Presenting at Architectural Machines symposium, AA

Posted by on February 24, 2009

Co-ordinated by Marie-Ange Brayer (FRAC Center Orleans) and Claudia Pasquero (AA INTER10/ecoLogicStudio), this symposium was inspired by the YOUNIVERSE exhibition curated by M-A Brayer in Seville for the BIACS3 and by research work done in the AA by various undergraduate units and postgraduate programs. I presented the work of Krets, in which I put focus to the fact that the concepts explored in the symposium are as valid during collaborative project development as in the final proposal.

The final panel was moderated by Brett Steele, director of AA.

“The relationship between architecture and science has been evolving throughout history mainly reflecting the ever-changing relationship between society and nature. The last century was shaken by a sudden jump in human’s understanding of his surrounding environment: from an intuitive/philosophical/mathematical understating of complexity and the turbulent dynamic of natural processes we moved into a measurable, material one; supported by our ever-increasing computational power we can now feel, measure, read and visualize complexity; this condition has allowed a direct material engagement with dynamic processes to escape the restricted field of science and permeate society at many levels. In architecture the effect is becoming evident and, most of all, nuanced: from purely metaphorical and figurative the new relationship between architecture and science is emerging as material and, ultimately, prototypical.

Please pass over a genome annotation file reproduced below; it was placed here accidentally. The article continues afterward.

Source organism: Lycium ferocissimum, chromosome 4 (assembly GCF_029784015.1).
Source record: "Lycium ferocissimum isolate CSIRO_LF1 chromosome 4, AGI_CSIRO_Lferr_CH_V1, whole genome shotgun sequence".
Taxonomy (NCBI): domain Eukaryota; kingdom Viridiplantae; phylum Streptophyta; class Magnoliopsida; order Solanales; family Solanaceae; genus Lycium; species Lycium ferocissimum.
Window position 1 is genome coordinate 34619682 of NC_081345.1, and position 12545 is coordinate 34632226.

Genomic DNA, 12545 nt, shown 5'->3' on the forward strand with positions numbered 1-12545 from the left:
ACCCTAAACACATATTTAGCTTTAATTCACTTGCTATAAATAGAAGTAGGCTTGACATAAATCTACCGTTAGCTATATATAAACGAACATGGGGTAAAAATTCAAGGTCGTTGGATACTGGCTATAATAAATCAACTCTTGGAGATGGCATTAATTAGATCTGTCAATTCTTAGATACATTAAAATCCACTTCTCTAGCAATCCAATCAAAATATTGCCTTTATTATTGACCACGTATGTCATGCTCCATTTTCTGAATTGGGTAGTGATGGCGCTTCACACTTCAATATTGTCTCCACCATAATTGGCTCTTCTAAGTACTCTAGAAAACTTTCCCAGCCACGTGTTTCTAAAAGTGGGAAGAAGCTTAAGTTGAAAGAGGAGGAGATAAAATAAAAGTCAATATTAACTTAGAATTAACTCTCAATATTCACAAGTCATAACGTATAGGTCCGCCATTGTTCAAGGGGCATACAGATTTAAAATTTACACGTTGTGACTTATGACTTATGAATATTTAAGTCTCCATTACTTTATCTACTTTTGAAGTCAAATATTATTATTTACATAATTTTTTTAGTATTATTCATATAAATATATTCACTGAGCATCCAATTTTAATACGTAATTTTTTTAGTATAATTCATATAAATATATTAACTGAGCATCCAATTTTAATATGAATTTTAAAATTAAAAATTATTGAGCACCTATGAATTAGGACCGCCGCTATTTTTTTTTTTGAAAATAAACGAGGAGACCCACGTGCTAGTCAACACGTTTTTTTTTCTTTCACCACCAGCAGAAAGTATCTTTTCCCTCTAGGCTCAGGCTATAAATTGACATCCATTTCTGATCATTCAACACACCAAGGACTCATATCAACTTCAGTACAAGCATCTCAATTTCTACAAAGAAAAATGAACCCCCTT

Moreover the ‘material’ of architecture has radically expanded its meaning, incorporating aspects that are virtual, potential, dynamic, and informational: we can now perhaps define this expansion as the most noticeable and important effect of computation in architecture and design. The symposium should present this emerging diverse palette of ‘material’ approaches indicating strands of research that are redefining both the relationship between science and architecture and between architecture and the architect itself.”

Excerpt from symposium brief

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Co-ordinated by Marie-Ange Brayer (FRAC Center Orleans) and Claudia Pasquero (AA INTER10/ecoLogicStudio), this symposium was inspired by the YOUNIVERSE exhibition curated by M-A Brayer in Seville for the BIACS3 and by research work done in the AA by various undergraduate units and postgraduate programs. I presented the work of Krets, in which I put focus to the fact that the concepts explored in the symposium are as valid during collaborative project development as in the final proposal.

The final panel was moderated by Brett Steele, director of AA.

“The relationship between architecture and science has been evolving throughout history mainly reflecting the ever-changing relationship between society and nature. The last century was shaken by a sudden jump in human’s understanding of his surrounding environment: from an intuitive/philosophical/mathematical understating of complexity and the turbulent dynamic of natural processes we moved into a measurable, material one; supported by our ever-increasing computational power we can now feel, measure, read and visualize complexity; this condition has allowed a direct material engagement with dynamic processes to escape the restricted field of science and permeate society at many levels. In architecture the effect is becoming evident and, most of all, nuanced: from purely metaphorical and figurative the new relationship between architecture and science is emerging as material and, ultimately, prototypical.

Moreover the ‘material’ of architecture has radically expanded its meaning, incorporating aspects that are virtual, potential, dynamic, and informational: we can now perhaps define this expansion as the most noticeable and important effect of computation in architecture and design. The symposium should present this emerging diverse palette of ‘material’ approaches indicating strands of research that are redefining both the relationship between science and architecture and between architecture and the architect itself.”

Excerpt from symposium brief